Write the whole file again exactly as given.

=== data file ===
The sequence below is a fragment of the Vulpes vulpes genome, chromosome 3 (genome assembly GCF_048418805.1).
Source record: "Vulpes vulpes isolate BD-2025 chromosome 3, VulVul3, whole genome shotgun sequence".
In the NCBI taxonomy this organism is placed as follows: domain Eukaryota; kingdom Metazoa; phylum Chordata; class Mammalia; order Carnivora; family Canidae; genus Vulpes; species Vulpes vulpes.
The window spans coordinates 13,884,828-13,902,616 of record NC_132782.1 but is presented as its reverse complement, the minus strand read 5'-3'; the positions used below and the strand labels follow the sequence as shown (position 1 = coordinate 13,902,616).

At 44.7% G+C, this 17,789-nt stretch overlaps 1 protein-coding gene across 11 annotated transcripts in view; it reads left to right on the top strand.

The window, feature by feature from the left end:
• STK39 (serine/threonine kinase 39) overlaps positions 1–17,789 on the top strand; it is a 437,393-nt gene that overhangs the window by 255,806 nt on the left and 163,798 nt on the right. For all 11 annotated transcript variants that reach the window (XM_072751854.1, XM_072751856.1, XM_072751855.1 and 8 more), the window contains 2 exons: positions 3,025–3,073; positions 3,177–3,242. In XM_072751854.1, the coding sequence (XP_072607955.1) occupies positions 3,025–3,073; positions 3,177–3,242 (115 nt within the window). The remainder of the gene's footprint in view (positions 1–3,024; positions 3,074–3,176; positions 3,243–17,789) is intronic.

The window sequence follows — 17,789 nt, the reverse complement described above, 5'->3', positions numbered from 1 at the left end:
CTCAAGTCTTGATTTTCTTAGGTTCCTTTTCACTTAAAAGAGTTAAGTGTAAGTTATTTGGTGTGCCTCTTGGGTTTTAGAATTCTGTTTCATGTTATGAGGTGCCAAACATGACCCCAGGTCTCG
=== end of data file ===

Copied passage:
The sequence below is a fragment of the Vulpes vulpes genome, chromosome 3 (genome assembly GCF_048418805.1).
Source record: "Vulpes vulpes isolate BD-2025 chromosome 3, VulVul3, whole genome shotgun sequence".
In the NCBI taxonomy this organism is placed as follows: domain Eukaryota; kingdom Metazoa; phylum Chordata; class Mammalia; order Carnivora; family Canidae; genus Vulpes; species Vulpes vulpes.
The window spans coordinates 13,884,828-13,902,616 of record NC_132782.1 but is presented as its reverse complement, the minus strand read 5'-3'; the positions used below and the strand labels follow the sequence as shown (position 1 = coordinate 13,902,616).

At 44.7% G+C, this 17,789-nt stretch overlaps 1 protein-coding gene across 11 annotated transcripts in view; it reads left to right on the top strand.

The window, feature by feature from the left end:
• STK39 (serine/threonine kinase 39) overlaps positions 1–17,789 on the top strand; it is a 437,393-nt gene that overhangs the window by 255,806 nt on the left and 163,798 nt on the right. For all 11 annotated transcript variants that reach the window (XM_072751854.1, XM_072751856.1, XM_072751855.1 and 8 more), the window contains 2 exons: positions 3,025–3,073; positions 3,177–3,242. In XM_072751854.1, the coding sequence (XP_072607955.1) occupies positions 3,025–3,073; positions 3,177–3,242 (115 nt within the window). The remainder of the gene's footprint in view (positions 1–3,024; positions 3,074–3,176; positions 3,243–17,789) is intronic.

The window sequence follows — 17,789 nt, the reverse complement described above, 5'->3', positions numbered from 1 at the left end:
CTCAAGTCTTGATTTTCTTAGGTTCCTTTTCACTTAAAAGAGTTAAGTGTAAGTTATTTGGTGTGCCTCTTGGGTTTTAGAATTCTGTTTCATGTTATGAGGTGCCAAACATGACCCCAGGTCTCG